If the presidential primary elections were decided by the amount of money CFOs contributed to the candidates, Sen. Hillary Clinton (D-N.Y.) would win the Democratic nomination by a landslide and former Massachusetts Gov. Mitt Romney would beat Arizona Sen. John McCain for the top slot on the Republican ticket by a hefty margin.
In dollar figures, Clinton brought in $186,244 from CFO contributions compared to Illinois Sen. Barack Obama’s $87,999. Among Republicans, Romney drew $63,625, McCain $44,895, former Arkansas Gov. Mike Huckabee $17,450 and former congressman Ron Paul of Texas, $9,716.
Out of the 426 CFOs who have made contributions through the fourth quarter of 2007, 115 backed Clinton and 76 supported Obama, the only two Democratic candidates still vying for the White House. On the GOP side, Romney drew backing from 47 finance chiefs, with current frontrunner McCain drawing 30 contributors; Huckabee 16; and Paul, 12.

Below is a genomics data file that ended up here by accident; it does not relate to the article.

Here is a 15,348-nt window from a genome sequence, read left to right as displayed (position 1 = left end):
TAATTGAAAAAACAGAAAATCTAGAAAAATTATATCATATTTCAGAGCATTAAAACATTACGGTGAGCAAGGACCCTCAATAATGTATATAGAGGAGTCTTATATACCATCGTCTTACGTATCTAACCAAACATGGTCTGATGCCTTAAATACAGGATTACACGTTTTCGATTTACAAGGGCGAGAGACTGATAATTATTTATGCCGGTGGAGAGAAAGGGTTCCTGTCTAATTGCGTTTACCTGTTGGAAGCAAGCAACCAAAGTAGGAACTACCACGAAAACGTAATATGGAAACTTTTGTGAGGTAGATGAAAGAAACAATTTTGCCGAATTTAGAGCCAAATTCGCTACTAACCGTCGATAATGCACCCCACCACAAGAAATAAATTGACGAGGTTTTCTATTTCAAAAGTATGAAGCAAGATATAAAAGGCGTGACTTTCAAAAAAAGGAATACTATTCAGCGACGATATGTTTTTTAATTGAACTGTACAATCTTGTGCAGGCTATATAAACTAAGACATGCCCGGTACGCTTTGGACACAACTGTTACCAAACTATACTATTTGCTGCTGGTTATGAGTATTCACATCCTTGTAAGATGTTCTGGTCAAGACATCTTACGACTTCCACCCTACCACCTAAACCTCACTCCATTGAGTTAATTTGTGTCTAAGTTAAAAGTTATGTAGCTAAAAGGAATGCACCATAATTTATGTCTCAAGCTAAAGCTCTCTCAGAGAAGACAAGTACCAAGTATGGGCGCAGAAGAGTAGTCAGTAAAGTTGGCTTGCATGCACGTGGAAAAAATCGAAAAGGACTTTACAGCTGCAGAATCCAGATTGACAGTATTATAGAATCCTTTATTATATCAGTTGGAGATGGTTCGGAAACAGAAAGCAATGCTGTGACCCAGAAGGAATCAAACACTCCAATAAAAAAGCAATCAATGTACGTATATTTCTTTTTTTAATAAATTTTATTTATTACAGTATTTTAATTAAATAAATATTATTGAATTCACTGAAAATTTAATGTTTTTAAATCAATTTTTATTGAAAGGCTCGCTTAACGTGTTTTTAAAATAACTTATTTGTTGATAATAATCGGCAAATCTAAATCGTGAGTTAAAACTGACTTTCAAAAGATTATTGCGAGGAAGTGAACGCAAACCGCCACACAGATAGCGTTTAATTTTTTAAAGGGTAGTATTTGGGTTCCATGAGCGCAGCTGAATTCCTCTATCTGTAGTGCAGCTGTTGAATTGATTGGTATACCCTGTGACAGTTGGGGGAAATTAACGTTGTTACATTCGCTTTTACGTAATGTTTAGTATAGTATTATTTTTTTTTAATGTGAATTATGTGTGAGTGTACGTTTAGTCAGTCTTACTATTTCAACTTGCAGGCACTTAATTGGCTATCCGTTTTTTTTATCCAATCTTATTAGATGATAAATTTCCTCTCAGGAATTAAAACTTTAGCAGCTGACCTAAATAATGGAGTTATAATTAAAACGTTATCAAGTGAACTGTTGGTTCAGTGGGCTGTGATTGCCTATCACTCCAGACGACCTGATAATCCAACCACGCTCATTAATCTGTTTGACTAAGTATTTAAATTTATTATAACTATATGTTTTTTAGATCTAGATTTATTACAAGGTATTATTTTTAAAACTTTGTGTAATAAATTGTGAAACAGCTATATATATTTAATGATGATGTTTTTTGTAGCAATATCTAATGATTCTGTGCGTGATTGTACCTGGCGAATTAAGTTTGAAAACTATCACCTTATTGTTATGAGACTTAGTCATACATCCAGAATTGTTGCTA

All told, finance chiefs have donated $614,198 to presidential candidates, according to search of Fundrace 2008, an online database. Democratic contenders have reaped $444,181, with $170,017 going to Republican contenders.
CFO.com obtained the data by searching under “CFO” on the database assembled by The Huffington Post, a left-of-center website. The figures are based on individual contributions to a presidential candidate’s campaign or national committee and culled from public records filed with the Federal Election Commission in the 2004 and 2008 election cycle.
Contributions from the country’s finance chiefs were largely tracked by their bosses, only a lot more so. A whopping 3,114 campaign contributors who claim “CEO” as their occupation contributed $5.5 million to the candidates. Democratic contributions from chief executives totaled $4,078,978, while Republican candidates took in $1,460,931.